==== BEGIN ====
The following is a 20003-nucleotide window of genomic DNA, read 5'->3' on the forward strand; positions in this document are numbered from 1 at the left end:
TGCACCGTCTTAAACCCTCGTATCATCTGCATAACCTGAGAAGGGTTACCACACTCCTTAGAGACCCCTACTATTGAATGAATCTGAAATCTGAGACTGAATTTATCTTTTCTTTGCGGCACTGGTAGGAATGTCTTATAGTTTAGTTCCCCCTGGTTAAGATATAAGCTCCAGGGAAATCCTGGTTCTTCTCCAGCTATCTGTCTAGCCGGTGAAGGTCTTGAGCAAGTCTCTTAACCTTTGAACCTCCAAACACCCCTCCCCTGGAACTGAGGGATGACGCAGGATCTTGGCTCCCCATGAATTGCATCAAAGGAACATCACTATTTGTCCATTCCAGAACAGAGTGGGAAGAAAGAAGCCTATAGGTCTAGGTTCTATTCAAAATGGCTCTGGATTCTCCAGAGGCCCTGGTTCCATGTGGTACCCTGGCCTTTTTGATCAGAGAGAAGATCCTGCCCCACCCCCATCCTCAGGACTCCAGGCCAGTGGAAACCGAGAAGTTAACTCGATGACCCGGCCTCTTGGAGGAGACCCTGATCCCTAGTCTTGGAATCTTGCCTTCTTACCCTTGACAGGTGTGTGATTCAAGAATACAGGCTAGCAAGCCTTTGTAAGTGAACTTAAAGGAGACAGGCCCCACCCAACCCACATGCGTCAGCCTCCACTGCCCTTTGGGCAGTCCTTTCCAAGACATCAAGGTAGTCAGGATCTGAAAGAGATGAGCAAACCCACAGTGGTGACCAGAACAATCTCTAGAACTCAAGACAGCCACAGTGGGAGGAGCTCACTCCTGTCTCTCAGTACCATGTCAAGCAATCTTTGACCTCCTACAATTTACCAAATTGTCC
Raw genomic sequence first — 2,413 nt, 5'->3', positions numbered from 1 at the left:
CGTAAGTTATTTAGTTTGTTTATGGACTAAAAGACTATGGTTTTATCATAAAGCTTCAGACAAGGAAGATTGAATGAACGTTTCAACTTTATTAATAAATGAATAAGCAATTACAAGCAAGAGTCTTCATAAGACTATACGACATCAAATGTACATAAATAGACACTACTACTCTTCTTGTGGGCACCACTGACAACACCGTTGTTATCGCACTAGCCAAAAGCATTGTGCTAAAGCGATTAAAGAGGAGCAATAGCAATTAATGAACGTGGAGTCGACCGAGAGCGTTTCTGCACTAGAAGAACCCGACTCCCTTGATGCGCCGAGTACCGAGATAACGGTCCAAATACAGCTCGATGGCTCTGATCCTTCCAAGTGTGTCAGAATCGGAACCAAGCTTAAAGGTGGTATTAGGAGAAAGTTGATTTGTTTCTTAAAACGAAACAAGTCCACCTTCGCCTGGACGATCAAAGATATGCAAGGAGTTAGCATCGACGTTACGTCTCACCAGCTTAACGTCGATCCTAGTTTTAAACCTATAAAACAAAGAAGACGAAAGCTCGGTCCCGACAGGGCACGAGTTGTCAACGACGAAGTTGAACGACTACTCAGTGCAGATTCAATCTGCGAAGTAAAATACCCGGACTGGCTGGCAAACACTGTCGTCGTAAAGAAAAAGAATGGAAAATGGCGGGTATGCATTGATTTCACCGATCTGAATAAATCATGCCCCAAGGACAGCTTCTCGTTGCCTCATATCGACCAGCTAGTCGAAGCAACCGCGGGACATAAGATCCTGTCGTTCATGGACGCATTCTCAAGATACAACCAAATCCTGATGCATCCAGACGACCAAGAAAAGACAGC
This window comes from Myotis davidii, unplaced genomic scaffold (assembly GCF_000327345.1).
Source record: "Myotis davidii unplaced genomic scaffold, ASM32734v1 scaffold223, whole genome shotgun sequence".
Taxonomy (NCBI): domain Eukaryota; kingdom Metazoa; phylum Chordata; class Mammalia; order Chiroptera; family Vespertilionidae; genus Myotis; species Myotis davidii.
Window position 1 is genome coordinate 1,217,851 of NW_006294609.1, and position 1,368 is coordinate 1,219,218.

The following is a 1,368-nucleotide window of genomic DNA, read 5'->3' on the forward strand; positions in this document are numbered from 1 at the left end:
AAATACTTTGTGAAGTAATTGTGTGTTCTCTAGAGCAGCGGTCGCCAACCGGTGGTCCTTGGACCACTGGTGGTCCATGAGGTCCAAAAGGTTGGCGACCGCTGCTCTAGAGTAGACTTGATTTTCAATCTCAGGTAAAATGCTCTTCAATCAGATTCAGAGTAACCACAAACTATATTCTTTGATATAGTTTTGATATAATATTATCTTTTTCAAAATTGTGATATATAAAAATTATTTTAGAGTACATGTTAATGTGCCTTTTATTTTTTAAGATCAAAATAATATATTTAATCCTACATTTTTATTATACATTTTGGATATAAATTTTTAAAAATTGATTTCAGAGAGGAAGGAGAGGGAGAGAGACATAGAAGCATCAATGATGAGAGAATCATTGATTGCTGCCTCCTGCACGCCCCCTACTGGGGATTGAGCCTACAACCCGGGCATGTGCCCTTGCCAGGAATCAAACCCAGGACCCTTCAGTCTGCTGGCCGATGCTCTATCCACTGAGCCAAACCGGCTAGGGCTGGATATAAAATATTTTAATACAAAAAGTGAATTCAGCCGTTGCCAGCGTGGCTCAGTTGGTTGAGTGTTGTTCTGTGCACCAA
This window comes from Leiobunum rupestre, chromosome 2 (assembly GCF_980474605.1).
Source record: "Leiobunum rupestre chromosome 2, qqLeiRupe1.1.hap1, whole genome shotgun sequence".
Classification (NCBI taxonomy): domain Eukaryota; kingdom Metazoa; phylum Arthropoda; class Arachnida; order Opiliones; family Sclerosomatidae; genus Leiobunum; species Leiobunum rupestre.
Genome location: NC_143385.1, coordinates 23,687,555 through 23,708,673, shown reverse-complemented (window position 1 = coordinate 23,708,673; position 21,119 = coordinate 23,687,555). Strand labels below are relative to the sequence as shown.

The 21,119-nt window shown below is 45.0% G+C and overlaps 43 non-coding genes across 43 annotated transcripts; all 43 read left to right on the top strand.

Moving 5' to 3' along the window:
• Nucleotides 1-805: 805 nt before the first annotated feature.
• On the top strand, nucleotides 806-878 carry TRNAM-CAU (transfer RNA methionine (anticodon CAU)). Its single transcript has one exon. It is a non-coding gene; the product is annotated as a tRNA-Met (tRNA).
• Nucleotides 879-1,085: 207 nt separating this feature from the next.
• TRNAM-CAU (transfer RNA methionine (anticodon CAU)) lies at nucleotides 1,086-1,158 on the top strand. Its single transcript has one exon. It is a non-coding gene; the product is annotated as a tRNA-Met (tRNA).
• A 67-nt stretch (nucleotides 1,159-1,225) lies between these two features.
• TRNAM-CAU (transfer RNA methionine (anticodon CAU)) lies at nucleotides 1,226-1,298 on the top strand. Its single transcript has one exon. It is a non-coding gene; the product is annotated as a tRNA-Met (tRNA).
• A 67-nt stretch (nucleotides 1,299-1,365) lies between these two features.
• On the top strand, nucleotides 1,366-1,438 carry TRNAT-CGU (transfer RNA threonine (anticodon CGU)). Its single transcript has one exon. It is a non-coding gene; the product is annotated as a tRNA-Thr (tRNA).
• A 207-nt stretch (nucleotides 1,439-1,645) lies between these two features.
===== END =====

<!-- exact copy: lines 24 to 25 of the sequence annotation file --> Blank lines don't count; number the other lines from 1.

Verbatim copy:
• On the top strand, nucleotides 1,366-1,438 carry TRNAT-CGU (transfer RNA threonine (anticodon CGU)). Its single transcript has one exon. It is a non-coding gene; the product is annotated as a tRNA-Thr (tRNA).
• A 207-nt stretch (nucleotides 1,439-1,645) lies between these two features.